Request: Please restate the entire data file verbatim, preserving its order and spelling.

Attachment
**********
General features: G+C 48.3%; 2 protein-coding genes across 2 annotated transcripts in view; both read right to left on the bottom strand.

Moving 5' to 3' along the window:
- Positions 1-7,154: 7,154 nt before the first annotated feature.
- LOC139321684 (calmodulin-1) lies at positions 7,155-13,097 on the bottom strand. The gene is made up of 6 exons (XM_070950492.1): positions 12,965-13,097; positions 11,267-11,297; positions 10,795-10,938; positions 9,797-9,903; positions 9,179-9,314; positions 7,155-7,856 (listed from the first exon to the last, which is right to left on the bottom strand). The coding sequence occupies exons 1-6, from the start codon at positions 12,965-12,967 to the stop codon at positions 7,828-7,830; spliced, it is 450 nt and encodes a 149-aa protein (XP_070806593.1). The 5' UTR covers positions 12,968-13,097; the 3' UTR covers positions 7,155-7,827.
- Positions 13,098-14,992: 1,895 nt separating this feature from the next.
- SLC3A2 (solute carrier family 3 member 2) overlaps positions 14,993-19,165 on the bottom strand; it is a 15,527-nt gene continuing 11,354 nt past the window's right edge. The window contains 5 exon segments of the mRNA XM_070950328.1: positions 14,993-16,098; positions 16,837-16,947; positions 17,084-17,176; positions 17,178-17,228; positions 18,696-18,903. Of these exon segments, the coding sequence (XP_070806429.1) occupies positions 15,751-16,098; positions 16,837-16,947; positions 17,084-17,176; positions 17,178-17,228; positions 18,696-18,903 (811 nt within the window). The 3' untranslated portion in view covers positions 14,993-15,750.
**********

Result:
General features: G+C 48.3%; 2 protein-coding genes across 2 annotated transcripts in view; both read right to left on the bottom strand.

Moving 5' to 3' along the window:
- Positions 1-7,154: 7,154 nt before the first annotated feature.
- LOC139321684 (calmodulin-1) lies at positions 7,155-13,097 on the bottom strand. The gene is made up of 6 exons (XM_070950492.1): positions 12,965-13,097; positions 11,267-11,297; positions 10,795-10,938; positions 9,797-9,903; positions 9,179-9,314; positions 7,155-7,856 (listed from the first exon to the last, which is right to left on the bottom strand). The coding sequence occupies exons 1-6, from the start codon at positions 12,965-12,967 to the stop codon at positions 7,828-7,830; spliced, it is 450 nt and encodes a 149-aa protein (XP_070806593.1). The 5' UTR covers positions 12,968-13,097; the 3' UTR covers positions 7,155-7,827.
- Positions 13,098-14,992: 1,895 nt separating this feature from the next.
- SLC3A2 (solute carrier family 3 member 2) overlaps positions 14,993-19,165 on the bottom strand; it is a 15,527-nt gene continuing 11,354 nt past the window's right edge. The window contains 5 exon segments of the mRNA XM_070950328.1: positions 14,993-16,098; positions 16,837-16,947; positions 17,084-17,176; positions 17,178-17,228; positions 18,696-18,903. Of these exon segments, the coding sequence (XP_070806429.1) occupies positions 15,751-16,098; positions 16,837-16,947; positions 17,084-17,176; positions 17,178-17,228; positions 18,696-18,903 (811 nt within the window). The 3' untranslated portion in view covers positions 14,993-15,750.